I was recently in Munich, Germany, and the person who I was staying
with accidentally left her apartment keys in her friend's car.
If you are not familiar with the common German lock, it consists of a
spring loaded latch, with no method of turning it other than a key (the
outside knob does not turn) there is also a deadbolt that can be locked
with the same key in the same cylinder. One turn pushes it out
halfway, the second turn pushes it out a little further. She had
locked the bolt with two turns.
We called a local locksmith. Neither of us speak very good German, so
we tried to explain to him on the phone that the door had been double
locked. But when he showed up he simply tried to use a credit
card-like device. After many minutes of trying to explain to him that
that would not work, even pointing to the where the deadbolt was and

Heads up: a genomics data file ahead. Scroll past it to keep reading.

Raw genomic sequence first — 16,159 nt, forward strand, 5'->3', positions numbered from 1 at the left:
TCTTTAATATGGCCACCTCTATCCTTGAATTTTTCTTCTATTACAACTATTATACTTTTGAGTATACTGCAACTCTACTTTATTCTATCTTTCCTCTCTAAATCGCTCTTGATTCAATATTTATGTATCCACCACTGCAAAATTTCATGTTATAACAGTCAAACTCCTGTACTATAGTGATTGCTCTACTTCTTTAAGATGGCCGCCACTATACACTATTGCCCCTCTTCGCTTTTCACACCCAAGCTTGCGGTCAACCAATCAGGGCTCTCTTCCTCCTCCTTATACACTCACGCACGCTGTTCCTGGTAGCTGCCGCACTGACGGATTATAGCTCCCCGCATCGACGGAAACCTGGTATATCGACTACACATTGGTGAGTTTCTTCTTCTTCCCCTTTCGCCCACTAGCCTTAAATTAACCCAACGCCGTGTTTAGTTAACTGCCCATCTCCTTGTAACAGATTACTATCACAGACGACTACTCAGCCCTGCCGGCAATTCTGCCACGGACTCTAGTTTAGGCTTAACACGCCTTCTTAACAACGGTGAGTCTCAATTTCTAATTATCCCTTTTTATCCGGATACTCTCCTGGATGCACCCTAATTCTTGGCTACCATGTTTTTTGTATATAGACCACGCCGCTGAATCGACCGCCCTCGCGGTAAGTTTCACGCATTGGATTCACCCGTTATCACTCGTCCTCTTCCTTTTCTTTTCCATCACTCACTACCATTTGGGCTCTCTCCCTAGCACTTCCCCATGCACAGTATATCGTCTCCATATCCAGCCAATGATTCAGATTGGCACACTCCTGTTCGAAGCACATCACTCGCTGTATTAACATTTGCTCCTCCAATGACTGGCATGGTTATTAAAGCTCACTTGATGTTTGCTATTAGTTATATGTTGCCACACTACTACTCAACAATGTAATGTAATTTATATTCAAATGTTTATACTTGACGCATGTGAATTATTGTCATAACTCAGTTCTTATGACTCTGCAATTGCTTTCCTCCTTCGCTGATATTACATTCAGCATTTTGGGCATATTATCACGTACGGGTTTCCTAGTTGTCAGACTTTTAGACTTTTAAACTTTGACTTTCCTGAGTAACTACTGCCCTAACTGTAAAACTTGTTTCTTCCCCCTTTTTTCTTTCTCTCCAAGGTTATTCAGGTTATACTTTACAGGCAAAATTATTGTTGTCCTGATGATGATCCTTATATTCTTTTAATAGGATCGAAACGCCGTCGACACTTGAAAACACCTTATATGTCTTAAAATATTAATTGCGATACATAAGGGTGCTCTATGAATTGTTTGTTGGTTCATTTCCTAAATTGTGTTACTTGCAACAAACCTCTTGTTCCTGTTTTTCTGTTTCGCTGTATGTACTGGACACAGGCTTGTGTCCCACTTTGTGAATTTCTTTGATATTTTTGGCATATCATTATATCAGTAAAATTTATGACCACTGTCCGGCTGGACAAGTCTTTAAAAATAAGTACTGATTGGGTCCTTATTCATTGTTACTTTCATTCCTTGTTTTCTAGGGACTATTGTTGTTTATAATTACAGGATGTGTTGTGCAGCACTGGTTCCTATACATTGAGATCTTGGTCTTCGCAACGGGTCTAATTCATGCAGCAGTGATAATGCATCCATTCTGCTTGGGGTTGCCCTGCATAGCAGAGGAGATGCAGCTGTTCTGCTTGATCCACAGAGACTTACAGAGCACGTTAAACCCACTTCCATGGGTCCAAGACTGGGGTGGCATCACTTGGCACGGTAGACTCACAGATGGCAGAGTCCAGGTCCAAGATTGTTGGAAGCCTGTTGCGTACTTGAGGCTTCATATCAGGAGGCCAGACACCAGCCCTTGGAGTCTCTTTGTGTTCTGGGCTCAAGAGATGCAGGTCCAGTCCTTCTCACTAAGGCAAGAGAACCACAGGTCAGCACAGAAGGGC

describing the bolt position with my fingers. He finally understood
that the door was double locked and told us he could not open it
without drilling the lock. We decided to wait for her friend to ride
the train back and give us the key.
He did not even have tools to try to work the cylinder, and simply said
"it is not possible". And he was not interested in my rough drawing of
the key contours that I aquired from her friend 200KM away on the
Are these German 5-pin cylinders (I counted them on the key) really
that difficult to open? Or is it that uncommon for a locksmith to be
able to defeat a cylinder. Or were we just dealing with someone who was
not really qualified to call himself a locksmith. He did charge 50
Euro (about $62) for the house call.
- posted 16 years ago